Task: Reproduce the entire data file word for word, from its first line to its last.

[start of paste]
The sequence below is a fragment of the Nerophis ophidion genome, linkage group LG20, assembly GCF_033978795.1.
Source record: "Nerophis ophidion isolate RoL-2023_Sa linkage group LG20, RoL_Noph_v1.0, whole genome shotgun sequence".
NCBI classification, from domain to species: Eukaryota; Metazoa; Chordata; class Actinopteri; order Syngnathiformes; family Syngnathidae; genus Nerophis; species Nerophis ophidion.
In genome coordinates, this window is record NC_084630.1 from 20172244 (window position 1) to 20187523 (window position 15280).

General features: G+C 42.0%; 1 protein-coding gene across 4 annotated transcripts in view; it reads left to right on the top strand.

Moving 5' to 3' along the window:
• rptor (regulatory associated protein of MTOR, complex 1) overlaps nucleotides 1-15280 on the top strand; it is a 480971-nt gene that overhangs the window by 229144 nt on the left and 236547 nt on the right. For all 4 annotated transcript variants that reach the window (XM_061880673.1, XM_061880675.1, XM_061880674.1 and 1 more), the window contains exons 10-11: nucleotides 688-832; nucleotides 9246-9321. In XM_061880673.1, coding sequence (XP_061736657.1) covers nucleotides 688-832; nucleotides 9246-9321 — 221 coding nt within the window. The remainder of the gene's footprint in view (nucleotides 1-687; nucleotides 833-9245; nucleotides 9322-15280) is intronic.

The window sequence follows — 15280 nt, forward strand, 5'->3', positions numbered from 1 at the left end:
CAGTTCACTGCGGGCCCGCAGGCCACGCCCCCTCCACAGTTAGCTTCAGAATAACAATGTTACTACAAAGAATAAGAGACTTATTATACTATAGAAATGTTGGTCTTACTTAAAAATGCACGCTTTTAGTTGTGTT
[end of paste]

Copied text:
The sequence below is a fragment of the Nerophis ophidion genome, linkage group LG20, assembly GCF_033978795.1.
Source record: "Nerophis ophidion isolate RoL-2023_Sa linkage group LG20, RoL_Noph_v1.0, whole genome shotgun sequence".
NCBI classification, from domain to species: Eukaryota; Metazoa; Chordata; class Actinopteri; order Syngnathiformes; family Syngnathidae; genus Nerophis; species Nerophis ophidion.
In genome coordinates, this window is record NC_084630.1 from 20172244 (window position 1) to 20187523 (window position 15280).

General features: G+C 42.0%; 1 protein-coding gene across 4 annotated transcripts in view; it reads left to right on the top strand.

Moving 5' to 3' along the window:
• rptor (regulatory associated protein of MTOR, complex 1) overlaps nucleotides 1-15280 on the top strand; it is a 480971-nt gene that overhangs the window by 229144 nt on the left and 236547 nt on the right. For all 4 annotated transcript variants that reach the window (XM_061880673.1, XM_061880675.1, XM_061880674.1 and 1 more), the window contains exons 10-11: nucleotides 688-832; nucleotides 9246-9321. In XM_061880673.1, coding sequence (XP_061736657.1) covers nucleotides 688-832; nucleotides 9246-9321 — 221 coding nt within the window. The remainder of the gene's footprint in view (nucleotides 1-687; nucleotides 833-9245; nucleotides 9322-15280) is intronic.

The window sequence follows — 15280 nt, forward strand, 5'->3', positions numbered from 1 at the left end:
CAGTTCACTGCGGGCCCGCAGGCCACGCCCCCTCCACAGTTAGCTTCAGAATAACAATGTTACTACAAAGAATAAGAGACTTATTATACTATAGAAATGTTGGTCTTACTTAAAAATGCACGCTTTTAGTTGTGTT